Synopsis: All Lina wanted was to be desired. How did she end up in a marriage with two children and a husband who wouldn’t touch her?
All Maggie wanted was to be understood. How did she end up in a relationship with her teacher and then in court, a hated pariah in her small town?
All Sloane wanted was to be admired. How did she end up a sexual object of men, including her husband, who liked to watch her have sex with other men and women?
Three Women is a record of unmet needs, unspoken thoughts, disappointments, hopes and unrelenting obsessions.
This book took my breath away.
I’m not usually a reader of non-fiction, but something about this book caught my eye. The cover helped, but the amazing reviews which all of my friends and work colleagues had given it pre-release sealed the deal.
Three Women is about, well… Three Women. Individual in their lives and stories, but all linked by an overriding theme: lust, desire, and the lengths we as women go to to fulfil those desires.
Never have I been so utterly captivated and absorbed in a book as I was when reading this. Each woman’s narrative was unique yet equally as valid and enthralling as one another.
Maggie’s story begins in her teen years as she is enraptured by her teacher, and we follow their developing relationship. Jump forward six years and we see her finally able to speak out as she realises how deeply it has affected her life and her ability to love another, as she confronts him in court. But how could someone as well presented, admired and appreciated as “Teacher of The Year” possibly do such a thing?
Lina is a 30-something year old woman who married the “right man”, yet he won’t kiss her, touch her or have any kind of physical relationship with her. Their therapist tells him that it’s okay to not want to kiss his wife, he doesn’t have to if he doesn’t want to and it’s completely normal to feel that way. In a social group where all the other women are married, and to divorce would be a scandal, Lina feels totally segregated and torn as to what the best decision would be: to leave, and for once feel wanted and desired, or to stay in an unhappy marriage as that is what is expected of her, and best for the kids?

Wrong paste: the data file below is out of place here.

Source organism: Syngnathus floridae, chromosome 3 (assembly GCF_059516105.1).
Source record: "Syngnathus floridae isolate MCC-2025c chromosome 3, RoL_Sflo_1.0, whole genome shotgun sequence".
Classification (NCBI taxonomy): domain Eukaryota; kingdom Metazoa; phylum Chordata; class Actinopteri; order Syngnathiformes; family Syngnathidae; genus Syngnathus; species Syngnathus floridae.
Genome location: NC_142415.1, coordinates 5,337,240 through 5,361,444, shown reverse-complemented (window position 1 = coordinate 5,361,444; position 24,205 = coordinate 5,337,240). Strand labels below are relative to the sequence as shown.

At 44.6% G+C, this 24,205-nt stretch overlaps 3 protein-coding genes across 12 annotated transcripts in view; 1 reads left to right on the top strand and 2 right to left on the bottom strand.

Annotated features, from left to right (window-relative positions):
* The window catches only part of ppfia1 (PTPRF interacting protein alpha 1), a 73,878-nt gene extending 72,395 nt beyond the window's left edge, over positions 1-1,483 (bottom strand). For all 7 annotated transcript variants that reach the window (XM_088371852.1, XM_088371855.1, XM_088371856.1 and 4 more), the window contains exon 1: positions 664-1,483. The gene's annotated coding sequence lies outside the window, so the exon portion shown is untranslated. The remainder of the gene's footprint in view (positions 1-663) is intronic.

Sloane is in her 40’s, married to a husband who worships the ground she walks on, and sleeping with other men and women so her husband can watch. Her entire life she has been told that she is a burden, all she wanted was to be loved, wanted and appreciated. The dynamic within this relationship is odd, or so would be perceived by her friends and relatives so she cannot tell anyone. To do so would have catastrophic repercussions.
Each one of these women’s stories are unique, valid and gripping. Knowing that they are real lives adds a whole other element of power to the writing, and as I reader, I could identify with each one of their struggles even though their personal circumstances are so far removed from my own life.
In short, every woman should read this book. If not for the emotional and empowering journey it will take you on, but for the thriller-like, unputdownable way that it reads.
Honestly, I could read this book over and over again, every single day for the rest of my life.